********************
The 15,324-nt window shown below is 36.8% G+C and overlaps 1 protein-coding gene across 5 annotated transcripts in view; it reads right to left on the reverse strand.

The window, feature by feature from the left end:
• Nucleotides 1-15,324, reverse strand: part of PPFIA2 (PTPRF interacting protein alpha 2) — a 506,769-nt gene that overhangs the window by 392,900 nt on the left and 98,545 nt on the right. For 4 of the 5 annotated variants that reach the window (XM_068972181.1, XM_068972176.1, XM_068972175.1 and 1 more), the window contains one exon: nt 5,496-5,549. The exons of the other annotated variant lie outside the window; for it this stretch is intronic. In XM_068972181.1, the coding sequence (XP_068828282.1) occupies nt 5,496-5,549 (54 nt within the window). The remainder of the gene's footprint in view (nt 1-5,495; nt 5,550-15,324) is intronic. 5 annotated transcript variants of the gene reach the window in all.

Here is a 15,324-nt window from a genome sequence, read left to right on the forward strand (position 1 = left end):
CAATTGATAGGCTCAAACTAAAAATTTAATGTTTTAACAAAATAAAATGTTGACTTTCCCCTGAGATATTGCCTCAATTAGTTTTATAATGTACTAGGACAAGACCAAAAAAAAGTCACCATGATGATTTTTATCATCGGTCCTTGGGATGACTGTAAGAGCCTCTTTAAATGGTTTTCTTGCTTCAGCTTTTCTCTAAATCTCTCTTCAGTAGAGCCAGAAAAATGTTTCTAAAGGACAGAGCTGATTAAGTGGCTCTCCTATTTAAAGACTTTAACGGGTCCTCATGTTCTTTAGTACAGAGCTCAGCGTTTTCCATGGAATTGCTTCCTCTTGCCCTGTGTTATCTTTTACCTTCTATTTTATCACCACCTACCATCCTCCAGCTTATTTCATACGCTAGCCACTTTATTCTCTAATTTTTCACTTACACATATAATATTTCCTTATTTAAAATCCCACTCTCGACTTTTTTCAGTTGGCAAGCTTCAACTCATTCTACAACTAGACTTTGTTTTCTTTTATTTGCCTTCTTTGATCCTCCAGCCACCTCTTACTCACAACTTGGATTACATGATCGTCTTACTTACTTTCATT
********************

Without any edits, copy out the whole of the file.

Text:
The 15,324-nt window shown below is 36.8% G+C and overlaps 1 protein-coding gene across 5 annotated transcripts in view; it reads right to left on the reverse strand.

The window, feature by feature from the left end:
• Nucleotides 1-15,324, reverse strand: part of PPFIA2 (PTPRF interacting protein alpha 2) — a 506,769-nt gene that overhangs the window by 392,900 nt on the left and 98,545 nt on the right. For 4 of the 5 annotated variants that reach the window (XM_068972181.1, XM_068972176.1, XM_068972175.1 and 1 more), the window contains one exon: nt 5,496-5,549. The exons of the other annotated variant lie outside the window; for it this stretch is intronic. In XM_068972181.1, the coding sequence (XP_068828282.1) occupies nt 5,496-5,549 (54 nt within the window). The remainder of the gene's footprint in view (nt 1-5,495; nt 5,550-15,324) is intronic. 5 annotated transcript variants of the gene reach the window in all.

Here is a 15,324-nt window from a genome sequence, read left to right on the forward strand (position 1 = left end):
CAATTGATAGGCTCAAACTAAAAATTTAATGTTTTAACAAAATAAAATGTTGACTTTCCCCTGAGATATTGCCTCAATTAGTTTTATAATGTACTAGGACAAGACCAAAAAAAAGTCACCATGATGATTTTTATCATCGGTCCTTGGGATGACTGTAAGAGCCTCTTTAAATGGTTTTCTTGCTTCAGCTTTTCTCTAAATCTCTCTTCAGTAGAGCCAGAAAAATGTTTCTAAAGGACAGAGCTGATTAAGTGGCTCTCCTATTTAAAGACTTTAACGGGTCCTCATGTTCTTTAGTACAGAGCTCAGCGTTTTCCATGGAATTGCTTCCTCTTGCCCTGTGTTATCTTTTACCTTCTATTTTATCACCACCTACCATCCTCCAGCTTATTTCATACGCTAGCCACTTTATTCTCTAATTTTTCACTTACACATATAATATTTCCTTATTTAAAATCCCACTCTCGACTTTTTTCAGTTGGCAAGCTTCAACTCATTCTACAACTAGACTTTGTTTTCTTTTATTTGCCTTCTTTGATCCTCCAGCCACCTCTTACTCACAACTTGGATTACATGATCGTCTTACTTACTTTCATT